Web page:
In AVG, an item is represented as the average vector of its words’ embeddings (GloVe-300444https://nlp.stanford.edu/projects/glove/ is used in our experiment), and a user is represented as the average of her items’ embeddings. Despite of simplicity, such a method is a common and effective baseline in many NLP tasks (Socher et al., 2013a; Socher et al., 2013b; Le and Mikolov, 2014).
In SLE, an item is represented via the sentence level embedding of BERT (Devlin et al., 2018), i.e., the embedding of token is used as the item’s embedding. Meanwhile, and a user is still represented as the average of her items’ embeddings as AVG.
Notice that the context feature in recommendation request is not directly comparable with item’s text feature, thus they are ignored in AVG and SLE, where user embedding is used as the retrieval key.

Table 4. Experiment Result On E-Commerce Dataset (top values marked in bold).

5.1.2. Variations of Our Approach

As is introduced, Synthonet can be instantiated in different ways. Therefore, alternative implementations are systematically tested so as to verify its generalizability. Variational Similarity Measurement. Cosine similarity (Eq. 15) is chosen as default similarity measurement; besides, Euclidean similarity is also included in the experiments.
Variational Form of Evaluator. The bi-channel feed-forward network (BI) introduced in Section 4.2.1

is used as default evaluator; meanwhile, the fully-connected feed forward network (FC) is also taken into account, where user and item representations are concatenated along the column and processed by a 2-layer feed-forward network for final logit.


Variational Form of User Encoder. In addition to our default user encoder introduced in Section 4.1.2, the way of user representation in CML is also considered, where users are represented by the embedding vectors associated with their IDs.
Variational Input. Apart from user history, there can be other available information when recommendation is to be made, such as context and user’s intent. The auxiliary information is encoded in parallel with user history, and the encoded vectors of both parts’ are concatenated along column for the final user representation.

5.1.3. Metrics.

The following three evaluation measurements are considered in our experiments.
Recall Performance. The retrieval quality is directly reflected by its recall rate, as the ultimate goal of retrieval is to obtain all the quality candidates, instead of giving the final recommendation list. The recall rate is measured with Recall@K, where K is scale of retrieval set.
Ranking Performance. To know more about the retrieval precision of different methods, the ranking performance is further compared, which is measured with MRR and NDCG@K.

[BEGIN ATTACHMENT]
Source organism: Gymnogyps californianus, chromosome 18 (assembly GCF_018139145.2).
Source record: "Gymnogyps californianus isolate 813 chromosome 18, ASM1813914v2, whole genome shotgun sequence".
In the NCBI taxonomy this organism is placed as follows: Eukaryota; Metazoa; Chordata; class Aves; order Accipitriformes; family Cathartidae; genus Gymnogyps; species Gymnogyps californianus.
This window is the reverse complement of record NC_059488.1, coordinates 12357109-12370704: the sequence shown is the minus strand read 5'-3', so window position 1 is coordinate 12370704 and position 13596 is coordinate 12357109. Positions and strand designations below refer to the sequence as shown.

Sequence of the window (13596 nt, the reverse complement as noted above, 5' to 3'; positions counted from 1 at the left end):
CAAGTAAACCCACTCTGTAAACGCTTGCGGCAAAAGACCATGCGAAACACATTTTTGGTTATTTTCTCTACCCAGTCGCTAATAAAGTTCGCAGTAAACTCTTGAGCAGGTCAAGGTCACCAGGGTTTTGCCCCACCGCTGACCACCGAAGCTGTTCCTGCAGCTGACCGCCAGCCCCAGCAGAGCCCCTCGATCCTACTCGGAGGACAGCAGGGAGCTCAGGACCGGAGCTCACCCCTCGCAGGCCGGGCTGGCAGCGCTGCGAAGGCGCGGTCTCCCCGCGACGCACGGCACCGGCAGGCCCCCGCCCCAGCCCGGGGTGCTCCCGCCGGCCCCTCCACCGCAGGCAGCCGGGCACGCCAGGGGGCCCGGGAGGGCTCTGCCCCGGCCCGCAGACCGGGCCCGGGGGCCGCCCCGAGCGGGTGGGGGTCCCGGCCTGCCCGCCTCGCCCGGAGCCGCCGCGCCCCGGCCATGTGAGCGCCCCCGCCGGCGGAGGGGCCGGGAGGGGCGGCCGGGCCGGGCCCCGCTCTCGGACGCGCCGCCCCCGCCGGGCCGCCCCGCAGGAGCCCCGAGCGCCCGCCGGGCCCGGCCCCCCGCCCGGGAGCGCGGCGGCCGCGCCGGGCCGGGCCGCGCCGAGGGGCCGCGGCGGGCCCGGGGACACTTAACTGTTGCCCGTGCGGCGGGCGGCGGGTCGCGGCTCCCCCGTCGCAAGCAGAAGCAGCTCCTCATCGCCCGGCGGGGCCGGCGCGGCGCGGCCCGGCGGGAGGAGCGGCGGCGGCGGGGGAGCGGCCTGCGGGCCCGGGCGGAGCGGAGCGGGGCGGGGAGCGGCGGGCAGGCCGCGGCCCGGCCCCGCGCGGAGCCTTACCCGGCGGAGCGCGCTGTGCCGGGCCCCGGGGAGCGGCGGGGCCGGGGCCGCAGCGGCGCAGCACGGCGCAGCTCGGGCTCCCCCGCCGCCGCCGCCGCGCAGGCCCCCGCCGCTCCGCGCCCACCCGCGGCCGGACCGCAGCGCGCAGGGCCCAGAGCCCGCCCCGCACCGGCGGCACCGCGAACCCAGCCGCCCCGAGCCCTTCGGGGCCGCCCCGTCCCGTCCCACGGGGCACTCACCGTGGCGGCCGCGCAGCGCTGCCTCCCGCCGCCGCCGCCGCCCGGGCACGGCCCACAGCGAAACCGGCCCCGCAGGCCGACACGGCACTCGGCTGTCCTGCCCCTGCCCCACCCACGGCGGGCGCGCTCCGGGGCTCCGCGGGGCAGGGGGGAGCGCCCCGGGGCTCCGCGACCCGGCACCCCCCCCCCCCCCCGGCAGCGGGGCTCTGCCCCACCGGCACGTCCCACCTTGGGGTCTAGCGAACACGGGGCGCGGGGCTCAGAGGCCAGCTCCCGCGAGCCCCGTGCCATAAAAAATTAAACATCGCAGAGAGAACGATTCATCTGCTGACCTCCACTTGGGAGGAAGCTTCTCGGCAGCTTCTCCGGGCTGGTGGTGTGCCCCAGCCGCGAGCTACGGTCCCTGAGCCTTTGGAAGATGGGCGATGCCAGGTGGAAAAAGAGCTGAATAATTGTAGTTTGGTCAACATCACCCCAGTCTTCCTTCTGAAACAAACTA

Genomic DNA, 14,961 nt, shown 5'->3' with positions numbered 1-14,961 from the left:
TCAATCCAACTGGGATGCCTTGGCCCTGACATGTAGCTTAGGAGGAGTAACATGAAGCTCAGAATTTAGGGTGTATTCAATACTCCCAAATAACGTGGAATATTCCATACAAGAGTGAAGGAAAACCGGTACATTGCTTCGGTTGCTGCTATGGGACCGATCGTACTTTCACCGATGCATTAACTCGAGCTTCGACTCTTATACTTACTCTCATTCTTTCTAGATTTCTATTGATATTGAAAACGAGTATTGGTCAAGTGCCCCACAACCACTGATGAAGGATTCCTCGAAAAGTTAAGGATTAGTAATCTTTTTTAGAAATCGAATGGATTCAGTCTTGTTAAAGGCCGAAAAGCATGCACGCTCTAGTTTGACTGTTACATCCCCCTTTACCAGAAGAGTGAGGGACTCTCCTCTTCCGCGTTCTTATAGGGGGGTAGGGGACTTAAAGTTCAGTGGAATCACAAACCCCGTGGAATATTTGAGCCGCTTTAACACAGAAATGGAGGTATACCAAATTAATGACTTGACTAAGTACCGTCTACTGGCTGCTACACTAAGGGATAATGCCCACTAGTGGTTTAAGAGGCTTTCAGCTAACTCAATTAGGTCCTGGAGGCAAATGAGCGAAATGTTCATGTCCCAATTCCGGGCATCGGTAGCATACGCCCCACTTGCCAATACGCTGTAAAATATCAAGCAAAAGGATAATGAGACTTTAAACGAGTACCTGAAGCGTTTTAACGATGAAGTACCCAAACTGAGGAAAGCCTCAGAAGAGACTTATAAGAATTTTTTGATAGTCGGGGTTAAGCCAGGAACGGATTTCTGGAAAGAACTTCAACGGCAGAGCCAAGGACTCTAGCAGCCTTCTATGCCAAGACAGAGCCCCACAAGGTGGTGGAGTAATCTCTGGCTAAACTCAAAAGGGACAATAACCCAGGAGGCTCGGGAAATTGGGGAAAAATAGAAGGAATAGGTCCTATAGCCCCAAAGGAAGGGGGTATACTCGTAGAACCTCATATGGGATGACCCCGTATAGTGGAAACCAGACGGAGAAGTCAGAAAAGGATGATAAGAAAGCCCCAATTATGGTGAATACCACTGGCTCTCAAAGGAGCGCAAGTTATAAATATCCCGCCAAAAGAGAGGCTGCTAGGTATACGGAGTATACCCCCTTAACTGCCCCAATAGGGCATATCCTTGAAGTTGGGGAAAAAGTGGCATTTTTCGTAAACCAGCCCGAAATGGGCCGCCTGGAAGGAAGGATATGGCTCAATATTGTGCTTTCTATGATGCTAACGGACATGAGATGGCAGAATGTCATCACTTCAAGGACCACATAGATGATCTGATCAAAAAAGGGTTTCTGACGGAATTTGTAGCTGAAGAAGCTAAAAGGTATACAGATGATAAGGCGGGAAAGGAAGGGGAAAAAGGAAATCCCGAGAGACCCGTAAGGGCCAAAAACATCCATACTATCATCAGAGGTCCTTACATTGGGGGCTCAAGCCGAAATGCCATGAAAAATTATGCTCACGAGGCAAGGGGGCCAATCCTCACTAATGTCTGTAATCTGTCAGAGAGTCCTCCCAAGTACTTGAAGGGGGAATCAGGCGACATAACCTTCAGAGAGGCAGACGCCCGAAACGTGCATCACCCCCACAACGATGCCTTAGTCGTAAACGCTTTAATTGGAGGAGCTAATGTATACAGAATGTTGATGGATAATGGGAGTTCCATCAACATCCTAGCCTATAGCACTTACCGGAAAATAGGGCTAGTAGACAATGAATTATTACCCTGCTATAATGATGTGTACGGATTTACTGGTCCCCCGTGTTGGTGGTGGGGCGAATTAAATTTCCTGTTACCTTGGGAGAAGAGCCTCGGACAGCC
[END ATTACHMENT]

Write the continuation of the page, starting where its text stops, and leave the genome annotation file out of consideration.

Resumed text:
5.1.4. Datasets.

Two real-world datasets are used in our experiments. One is the industrial dataset 555https://www.msn.com/en-us/news from MSN News, which records users’ news browsing behaviors. In this dataset, each user is associated with her browsed news articles in history, and each article is associated with its titles; additionally, user’s intent is explicitly specified for each of her browsing behavior, i.e, the type of news (e.g., political or financial news) she’s looking for. In our experiment, user history is used as by default; and user’s intent is used while evaluating the effect of auxiliary information. Another public dataset of Amazon reviews on Movies and TV666http://jmcauley.ucsd.edu/data/amazon/ (referred as E-Commerce) is adopted in the experiment, which records users’ online shopping behaviors: each user is associated with her purchased items in history, and each item is associated with its title and description. Detailed statistics about both datasets are illustrated as Table 2.

Table 5. Experiment Result Using Auxiliary Input (top values marked in bold).
Table 6. Experiment Result Using Different User Encoder; Default: with default user encoder, Alter: with user encoder from CML (top values marked in bold).

5.2. Experiment Analysis

5.2.1. Findings From Main Results

Main experimental results on both datasets are shown by Table 3 and 4. As is can be observed, variations of Synthonet, SYN (B) and SYN (F) consistently outperform all the baselines in terms of recall performance, indicating that better candidates can be retrieved with our proposed method. It may also be inferred that Synthonet’s superiority on recall performance is resulted from its higher capability of identifying quality candidates, as top ranking scores can always be generated from it. Besides, it can be observed that all the learned representations (with SYN (*), DSSM, CML) outperform those learning-free methods significantly. The explanation about this phenomenon is twofold. For one thing, learning-free approaches, like AVG, are too simple to exploit user and item’s raw features effectively, thus unable to identify candidate’s relevance in fine-granularity. For another thing, although some other learning free methods, like SLE, are sophisticated to fully utilize raw features, their generated user/item representations may not relevant in terms of similarity, thus unsuitable for candidate retrieval task.